A Short Night of Observing

Last night, still recovering from the flu, I sat up my ETX 125 PE telescope for a short nights viewing. I just could not stand another clear night and not getting a scope out, so over a two hour period I observed 16 objects and made one sketch. As you know my home is located in town in a heavely lighted polluted area that is in a white zone on the light pollution map. Therefore I pretty much selected objects that are fairly bright but I did attempt to observe some not so bright objects too.

The most surprising view of the night was the open cluster NGC 2244 and the associated Rosette Nebula NGC 2237. Using a 24mm eyepiece for a magnification of 79x with a true field-of-view of 52 arc minutes or 0.87 degrees, the open cluster is obviously located in the hole of a very faint nebula that is almost twice the size of my field-of-view east to west and about one and a half times the size of the field-of-view in a north-south direction. With a OIII filter the nebula was easier to see but still very faint. I would have never dreamed that this object would be visible with all the light pollution. I only regret that I did not use a telescope with a larger field-of-view.

For my sketch I chose the March object for the Las Vegas Astronomy Clubs Observers Challenge, NGC 2362, the Tau Canis Major cluster. This cluster use to be called the Mexican Jumping Bean Cluster and is often described as a jewel surrounded by diamond dust. This cluster is known as the Mexican Jumping Bean Cluster due to an interesting effect that occurs if the telescope is tapped. The clusters fainter stars will appear to stop moving while the bright central star Tau CMa continues to move. This happens due to a phenomenon known as persistence of vision and is a very neat effect to watch. Here is my sketch of this cluster;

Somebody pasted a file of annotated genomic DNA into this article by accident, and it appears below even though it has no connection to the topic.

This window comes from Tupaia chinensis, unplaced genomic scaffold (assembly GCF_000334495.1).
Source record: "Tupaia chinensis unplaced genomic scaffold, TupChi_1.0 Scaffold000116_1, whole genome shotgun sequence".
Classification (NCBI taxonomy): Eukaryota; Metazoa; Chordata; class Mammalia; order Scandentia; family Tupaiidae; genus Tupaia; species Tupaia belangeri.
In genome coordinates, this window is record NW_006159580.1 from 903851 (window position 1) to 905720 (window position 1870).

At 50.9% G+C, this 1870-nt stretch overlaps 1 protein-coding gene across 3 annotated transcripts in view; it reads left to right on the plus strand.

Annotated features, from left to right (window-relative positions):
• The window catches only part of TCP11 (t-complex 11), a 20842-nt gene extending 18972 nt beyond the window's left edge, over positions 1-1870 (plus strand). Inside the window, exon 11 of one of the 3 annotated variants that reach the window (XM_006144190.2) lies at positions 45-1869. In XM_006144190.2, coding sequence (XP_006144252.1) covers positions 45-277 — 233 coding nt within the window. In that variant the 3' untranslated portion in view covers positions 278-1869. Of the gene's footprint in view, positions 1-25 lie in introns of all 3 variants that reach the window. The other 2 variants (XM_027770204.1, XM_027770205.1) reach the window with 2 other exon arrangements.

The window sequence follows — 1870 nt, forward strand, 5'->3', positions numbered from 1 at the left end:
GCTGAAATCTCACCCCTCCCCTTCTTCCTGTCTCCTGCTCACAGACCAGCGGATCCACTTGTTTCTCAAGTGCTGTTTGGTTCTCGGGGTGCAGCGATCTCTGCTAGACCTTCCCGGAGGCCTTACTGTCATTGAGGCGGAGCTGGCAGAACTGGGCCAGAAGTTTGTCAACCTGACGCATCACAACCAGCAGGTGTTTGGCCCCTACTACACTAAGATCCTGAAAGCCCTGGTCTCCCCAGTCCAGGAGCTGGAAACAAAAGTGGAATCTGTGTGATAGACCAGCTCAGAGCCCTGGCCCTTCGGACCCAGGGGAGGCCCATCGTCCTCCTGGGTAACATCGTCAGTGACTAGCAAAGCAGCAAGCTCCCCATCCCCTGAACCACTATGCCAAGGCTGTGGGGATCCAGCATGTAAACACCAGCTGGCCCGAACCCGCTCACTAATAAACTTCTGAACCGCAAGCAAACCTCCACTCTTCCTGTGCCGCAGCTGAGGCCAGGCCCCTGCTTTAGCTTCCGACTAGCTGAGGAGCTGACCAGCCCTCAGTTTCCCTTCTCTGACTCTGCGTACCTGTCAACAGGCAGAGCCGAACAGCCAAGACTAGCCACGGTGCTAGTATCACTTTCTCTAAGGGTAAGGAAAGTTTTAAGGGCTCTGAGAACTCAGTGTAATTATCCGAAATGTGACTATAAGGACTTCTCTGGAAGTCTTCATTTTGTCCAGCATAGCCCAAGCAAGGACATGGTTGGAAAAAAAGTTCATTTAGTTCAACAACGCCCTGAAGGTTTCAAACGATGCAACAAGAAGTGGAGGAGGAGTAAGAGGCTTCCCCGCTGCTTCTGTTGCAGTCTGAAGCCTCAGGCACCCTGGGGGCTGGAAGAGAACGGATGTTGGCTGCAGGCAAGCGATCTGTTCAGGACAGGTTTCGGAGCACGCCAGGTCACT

There were two double stars that I also looked at last night, I really enjoy colorful doubles. The first was Almaak, gamma Andromeda. which is a beautiful lemon yellow with a light blue companion separated by 9.8 arc seconds. This double star is almost an Albireo look a like. The second is actually called the Winter Albireo, h3945 in Canis Major, which is located just north of NGC 2362. This colorful double is a golden orange with a blue companion separated by 26 arc seconds. Although I do not think it is as pretty as Albireo, the colors are very striking and well worth a look.

Another surprise for the night was viewing the galaxy NGC 3115 with the  ETX 125 using a 13mm eyepiece for a magnification of 146x and a true field-of-view of 34 arc minutes. With all the light pollution the galaxy appeared to be only half its size, approximately 4 to 5 minutes long by 1 minute wide and oriented in a north-east to south-west position. Even though this is a bright galaxy it is unusual to be able to see galaxies in such light pollution.

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